“Aren’t you thoughtful?” She took the rose he’d handed her and walked to the sink where she kept her vase. Two other roses rested in it, one from the week before, wilting slightly. Both were peach, matching the tight bud in her hand. He loved to give her flowers but dismissed red roses as cliché. “I stopped by Sue’s apartment today,” she said, turning on the water, her back to him. “She had a rose on her kitchen table.” She reached forward, past the running water, past the vase, to the switch on the wall. Resting her finger on it, she turned and smiled sweetly at him. He’d stopped in the doorway, one glove off, the other dangling from his fingers. He wasn’t tugging on it anymore. “A peach rose in a tall vase,” she said, “right there next to her violin.” She poked the bud’s stem into the garbage disposal then flicked the button. The grinder roared as it sucked the flower down, flecks of peach petal flicking free, but he heard her clearly: “You told me you hate musicians.” 

The inner life is key

Halverson notes that this is a deeply wounded woman whose pain manifests through quiet statements, the last one ‘making you cringe from the intensity of its delivery.’

The rose becomes the nexus for all sorts of emotions—love, betrayal, hurt. It is transformed into a symbol of infidelity. Rather than her directly accusing the man of infidelity through yelling and dish-throwing, she shreds the rose to convey her pain and anger.

One would do well to remember this advice. Subtext, combined with small, telling actions reveals the inner life of a character, delivers more punch, without melodrama or direct violence. Anger passes; a calculated response suggests an unsettling resolve that may be far more damaging and permanent.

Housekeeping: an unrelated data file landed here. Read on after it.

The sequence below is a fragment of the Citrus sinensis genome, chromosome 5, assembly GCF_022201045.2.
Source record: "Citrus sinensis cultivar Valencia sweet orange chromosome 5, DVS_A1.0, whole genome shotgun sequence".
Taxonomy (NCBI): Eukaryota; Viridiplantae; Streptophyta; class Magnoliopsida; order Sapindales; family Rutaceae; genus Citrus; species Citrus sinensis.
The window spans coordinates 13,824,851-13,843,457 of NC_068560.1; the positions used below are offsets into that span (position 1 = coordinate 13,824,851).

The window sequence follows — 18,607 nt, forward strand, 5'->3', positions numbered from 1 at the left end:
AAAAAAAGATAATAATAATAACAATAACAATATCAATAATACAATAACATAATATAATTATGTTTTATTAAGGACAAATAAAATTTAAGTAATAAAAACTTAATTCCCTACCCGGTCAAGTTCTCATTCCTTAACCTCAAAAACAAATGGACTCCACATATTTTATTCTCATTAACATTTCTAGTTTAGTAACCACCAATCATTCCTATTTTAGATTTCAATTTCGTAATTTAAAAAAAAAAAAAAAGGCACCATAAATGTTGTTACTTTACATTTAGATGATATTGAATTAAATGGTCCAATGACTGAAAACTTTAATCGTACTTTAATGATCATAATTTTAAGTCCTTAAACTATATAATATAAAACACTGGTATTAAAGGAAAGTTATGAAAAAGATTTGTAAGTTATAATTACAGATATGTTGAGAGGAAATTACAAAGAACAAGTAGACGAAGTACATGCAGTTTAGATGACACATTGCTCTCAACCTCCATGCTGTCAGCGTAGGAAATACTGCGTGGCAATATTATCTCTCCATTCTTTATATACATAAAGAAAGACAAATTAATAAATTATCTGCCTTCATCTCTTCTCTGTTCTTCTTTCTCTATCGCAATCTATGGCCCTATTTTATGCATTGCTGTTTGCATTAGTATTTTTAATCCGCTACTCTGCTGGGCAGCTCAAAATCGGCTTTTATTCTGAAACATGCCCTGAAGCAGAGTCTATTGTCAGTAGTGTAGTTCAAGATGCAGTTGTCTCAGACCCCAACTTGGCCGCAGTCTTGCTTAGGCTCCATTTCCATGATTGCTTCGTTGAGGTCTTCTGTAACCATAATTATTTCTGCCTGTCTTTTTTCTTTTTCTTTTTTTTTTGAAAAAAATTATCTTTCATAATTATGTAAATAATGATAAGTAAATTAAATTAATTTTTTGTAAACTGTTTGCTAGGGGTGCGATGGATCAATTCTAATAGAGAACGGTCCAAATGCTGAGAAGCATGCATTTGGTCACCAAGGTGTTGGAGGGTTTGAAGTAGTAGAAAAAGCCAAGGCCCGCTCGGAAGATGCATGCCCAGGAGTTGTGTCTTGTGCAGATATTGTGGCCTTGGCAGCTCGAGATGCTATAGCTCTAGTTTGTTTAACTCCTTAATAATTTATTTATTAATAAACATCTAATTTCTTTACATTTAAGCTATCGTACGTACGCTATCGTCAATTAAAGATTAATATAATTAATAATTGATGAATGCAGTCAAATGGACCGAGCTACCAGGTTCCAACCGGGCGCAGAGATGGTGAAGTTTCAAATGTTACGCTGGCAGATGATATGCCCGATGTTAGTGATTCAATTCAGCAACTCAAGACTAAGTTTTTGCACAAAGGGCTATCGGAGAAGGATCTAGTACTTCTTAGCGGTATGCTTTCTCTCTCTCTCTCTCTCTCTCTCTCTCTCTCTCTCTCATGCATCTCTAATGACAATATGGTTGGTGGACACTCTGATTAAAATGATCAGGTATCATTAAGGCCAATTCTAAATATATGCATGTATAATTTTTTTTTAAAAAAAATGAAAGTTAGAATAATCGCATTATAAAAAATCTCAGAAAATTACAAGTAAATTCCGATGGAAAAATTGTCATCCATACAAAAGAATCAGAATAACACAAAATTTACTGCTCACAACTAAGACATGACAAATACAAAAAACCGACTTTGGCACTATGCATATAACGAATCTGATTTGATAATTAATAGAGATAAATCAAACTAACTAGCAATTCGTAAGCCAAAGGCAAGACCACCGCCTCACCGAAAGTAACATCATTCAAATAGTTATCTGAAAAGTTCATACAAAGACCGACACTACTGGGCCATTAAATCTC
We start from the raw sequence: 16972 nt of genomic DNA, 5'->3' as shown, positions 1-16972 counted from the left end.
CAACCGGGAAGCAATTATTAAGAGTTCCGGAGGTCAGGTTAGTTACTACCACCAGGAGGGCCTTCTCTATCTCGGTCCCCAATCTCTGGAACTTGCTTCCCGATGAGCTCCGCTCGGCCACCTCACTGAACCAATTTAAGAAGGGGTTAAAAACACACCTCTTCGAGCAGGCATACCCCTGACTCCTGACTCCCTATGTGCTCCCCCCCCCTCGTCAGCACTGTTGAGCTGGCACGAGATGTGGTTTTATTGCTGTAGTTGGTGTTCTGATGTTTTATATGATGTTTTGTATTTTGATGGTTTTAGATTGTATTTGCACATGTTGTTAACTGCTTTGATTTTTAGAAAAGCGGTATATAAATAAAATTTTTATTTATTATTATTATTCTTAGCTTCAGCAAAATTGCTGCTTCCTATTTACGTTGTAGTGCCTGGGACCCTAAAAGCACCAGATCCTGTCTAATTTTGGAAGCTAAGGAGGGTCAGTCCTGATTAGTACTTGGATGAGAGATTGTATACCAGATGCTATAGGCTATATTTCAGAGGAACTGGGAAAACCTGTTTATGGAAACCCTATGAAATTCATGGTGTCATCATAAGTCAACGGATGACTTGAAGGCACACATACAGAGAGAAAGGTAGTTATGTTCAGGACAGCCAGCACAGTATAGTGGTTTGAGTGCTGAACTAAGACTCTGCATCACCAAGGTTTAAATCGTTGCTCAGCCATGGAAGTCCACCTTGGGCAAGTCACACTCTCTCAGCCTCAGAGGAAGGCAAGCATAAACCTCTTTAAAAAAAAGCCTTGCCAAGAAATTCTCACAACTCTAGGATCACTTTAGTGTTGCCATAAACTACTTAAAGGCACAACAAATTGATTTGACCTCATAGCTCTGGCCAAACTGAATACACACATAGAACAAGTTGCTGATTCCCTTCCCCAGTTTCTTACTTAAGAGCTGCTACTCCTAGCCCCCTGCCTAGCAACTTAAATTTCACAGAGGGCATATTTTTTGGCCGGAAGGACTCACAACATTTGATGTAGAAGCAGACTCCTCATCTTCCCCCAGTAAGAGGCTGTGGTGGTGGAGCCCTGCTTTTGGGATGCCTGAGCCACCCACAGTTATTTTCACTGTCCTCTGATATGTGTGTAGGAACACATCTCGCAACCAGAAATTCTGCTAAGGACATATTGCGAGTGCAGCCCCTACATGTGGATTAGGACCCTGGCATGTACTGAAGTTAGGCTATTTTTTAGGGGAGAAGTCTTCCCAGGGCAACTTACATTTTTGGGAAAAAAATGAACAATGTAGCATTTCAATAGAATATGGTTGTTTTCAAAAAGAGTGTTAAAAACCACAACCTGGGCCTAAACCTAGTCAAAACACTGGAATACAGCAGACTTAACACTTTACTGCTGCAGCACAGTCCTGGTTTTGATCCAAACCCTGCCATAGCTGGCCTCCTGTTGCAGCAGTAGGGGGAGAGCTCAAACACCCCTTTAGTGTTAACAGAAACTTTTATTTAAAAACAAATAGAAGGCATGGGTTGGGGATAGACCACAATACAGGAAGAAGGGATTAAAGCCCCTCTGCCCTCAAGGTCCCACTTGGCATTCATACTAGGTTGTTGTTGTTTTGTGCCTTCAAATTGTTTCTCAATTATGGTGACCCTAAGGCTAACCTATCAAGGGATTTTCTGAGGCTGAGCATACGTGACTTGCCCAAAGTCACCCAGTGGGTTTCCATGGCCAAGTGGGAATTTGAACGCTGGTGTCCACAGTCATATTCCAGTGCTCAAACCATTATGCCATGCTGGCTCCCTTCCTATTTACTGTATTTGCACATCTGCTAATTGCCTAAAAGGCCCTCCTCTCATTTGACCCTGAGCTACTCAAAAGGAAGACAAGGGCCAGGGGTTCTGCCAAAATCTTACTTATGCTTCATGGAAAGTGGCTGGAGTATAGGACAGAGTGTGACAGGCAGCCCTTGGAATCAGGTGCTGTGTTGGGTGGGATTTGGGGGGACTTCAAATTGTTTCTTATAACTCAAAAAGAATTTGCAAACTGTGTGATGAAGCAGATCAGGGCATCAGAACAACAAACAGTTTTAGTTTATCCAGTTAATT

Exercise: Locate a passage in your own work where two or more people are at loggerheads. Have one character respond in a way that suggests resolve rather than rage.

Summary

Combining gestures with a calm response to a situation can paradoxically generate stronger emotions that reveal the inner life of the characters.

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How turning the story engages the audience

The Matrix is a master class on turning the narrative to achieve intrigue, surprise and engagement.
The Matrix is a masterclass on turning the narrative to achieve intrigue, surprise and engagement.

Turning points in stories are events that twist the narrative in unexpected ways.

There are two types—major turning points that occur towards the end of the first and second acts, and a medley of minor ones that twist dramatic beats to create a zig-zagging effect within an act.

Here is a list of the sort of twists and turns that can occur in the narrative. Determining what sort they are depends on how strongly they turn the plot:

1. An unexpected problem arises which causes the hero to approach his goal from a different direction.
2. An important resource is lost.
3. A sidekick or friend swaps sides.
4. A lie is revealed.
5. A past mistake resurfaces to complicate matters.
6. The trust in a friend is lost.
7. An alternative plan emerges to rival the existing one.
8. The hero loses faith in his ability to achieve the goal.

“Turning the story through the use of surprise keeps the tale unpredictable and the audience engaged.”